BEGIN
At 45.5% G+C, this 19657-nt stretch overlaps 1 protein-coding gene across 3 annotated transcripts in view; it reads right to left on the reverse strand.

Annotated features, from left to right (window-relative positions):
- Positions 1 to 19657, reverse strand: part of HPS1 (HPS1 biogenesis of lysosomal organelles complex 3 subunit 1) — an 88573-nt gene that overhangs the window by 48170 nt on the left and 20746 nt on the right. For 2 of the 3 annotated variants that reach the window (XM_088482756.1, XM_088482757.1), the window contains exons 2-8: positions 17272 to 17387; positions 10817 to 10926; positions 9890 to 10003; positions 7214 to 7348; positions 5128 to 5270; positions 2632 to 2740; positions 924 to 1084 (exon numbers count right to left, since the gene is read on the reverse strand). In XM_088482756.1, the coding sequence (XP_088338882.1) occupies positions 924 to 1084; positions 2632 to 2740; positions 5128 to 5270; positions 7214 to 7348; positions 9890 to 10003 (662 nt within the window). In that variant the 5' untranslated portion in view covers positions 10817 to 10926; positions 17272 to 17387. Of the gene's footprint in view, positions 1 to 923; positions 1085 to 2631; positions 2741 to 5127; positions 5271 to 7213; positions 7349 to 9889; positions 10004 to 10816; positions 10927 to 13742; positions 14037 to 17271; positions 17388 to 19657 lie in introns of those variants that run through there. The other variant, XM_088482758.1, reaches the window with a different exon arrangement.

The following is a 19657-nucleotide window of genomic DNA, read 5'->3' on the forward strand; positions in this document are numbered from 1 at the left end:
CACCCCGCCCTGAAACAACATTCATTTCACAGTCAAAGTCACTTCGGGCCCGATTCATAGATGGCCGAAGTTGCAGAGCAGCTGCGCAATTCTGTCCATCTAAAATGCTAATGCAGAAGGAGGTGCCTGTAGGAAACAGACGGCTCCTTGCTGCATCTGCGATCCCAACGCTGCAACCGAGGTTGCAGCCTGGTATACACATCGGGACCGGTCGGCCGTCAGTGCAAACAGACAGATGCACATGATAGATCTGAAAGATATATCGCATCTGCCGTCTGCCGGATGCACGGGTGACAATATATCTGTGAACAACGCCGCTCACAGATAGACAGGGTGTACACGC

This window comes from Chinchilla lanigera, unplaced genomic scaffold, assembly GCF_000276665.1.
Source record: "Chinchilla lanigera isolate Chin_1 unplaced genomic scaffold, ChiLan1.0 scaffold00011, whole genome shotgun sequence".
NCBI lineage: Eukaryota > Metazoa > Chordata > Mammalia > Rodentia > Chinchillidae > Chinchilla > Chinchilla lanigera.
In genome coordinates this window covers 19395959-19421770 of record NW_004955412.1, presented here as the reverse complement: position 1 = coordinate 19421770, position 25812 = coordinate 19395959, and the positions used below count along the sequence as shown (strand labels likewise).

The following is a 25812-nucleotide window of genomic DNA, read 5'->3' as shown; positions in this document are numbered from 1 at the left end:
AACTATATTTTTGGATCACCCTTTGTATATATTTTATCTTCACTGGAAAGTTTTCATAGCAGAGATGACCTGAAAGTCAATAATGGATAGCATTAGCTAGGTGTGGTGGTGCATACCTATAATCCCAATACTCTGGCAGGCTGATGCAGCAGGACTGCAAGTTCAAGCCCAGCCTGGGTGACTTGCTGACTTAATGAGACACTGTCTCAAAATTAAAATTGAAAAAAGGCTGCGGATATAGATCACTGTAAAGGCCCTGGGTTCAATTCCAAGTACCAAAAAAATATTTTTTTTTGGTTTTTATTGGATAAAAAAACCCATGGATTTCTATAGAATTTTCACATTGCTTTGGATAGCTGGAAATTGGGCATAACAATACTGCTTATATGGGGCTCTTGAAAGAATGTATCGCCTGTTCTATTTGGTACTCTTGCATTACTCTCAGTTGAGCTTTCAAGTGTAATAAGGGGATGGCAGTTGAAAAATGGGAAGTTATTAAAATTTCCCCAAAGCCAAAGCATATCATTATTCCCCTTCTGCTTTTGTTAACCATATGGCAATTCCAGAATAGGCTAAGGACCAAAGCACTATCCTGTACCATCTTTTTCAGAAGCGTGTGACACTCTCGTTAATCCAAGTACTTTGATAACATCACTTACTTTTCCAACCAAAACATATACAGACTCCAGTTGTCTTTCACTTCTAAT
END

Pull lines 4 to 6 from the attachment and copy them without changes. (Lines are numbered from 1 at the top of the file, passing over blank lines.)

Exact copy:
The following is a 19657-nucleotide window of genomic DNA, read 5'->3' on the forward strand; positions in this document are numbered from 1 at the left end:
CACCCCGCCCTGAAACAACATTCATTTCACAGTCAAAGTCACTTCGGGCCCGATTCATAGATGGCCGAAGTTGCAGAGCAGCTGCGCAATTCTGTCCATCTAAAATGCTAATGCAGAAGGAGGTGCCTGTAGGAAACAGACGGCTCCTTGCTGCATCTGCGATCCCAACGCTGCAACCGAGGTTGCAGCCTGGTATACACATCGGGACCGGTCGGCCGTCAGTGCAAACAGACAGATGCACATGATAGATCTGAAAGATATATCGCATCTGCCGTCTGCCGGATGCACGGGTGACAATATATCTGTGAACAACGCCGCTCACAGATAGACAGGGTGTACACGC

This window comes from Chinchilla lanigera, unplaced genomic scaffold, assembly GCF_000276665.1.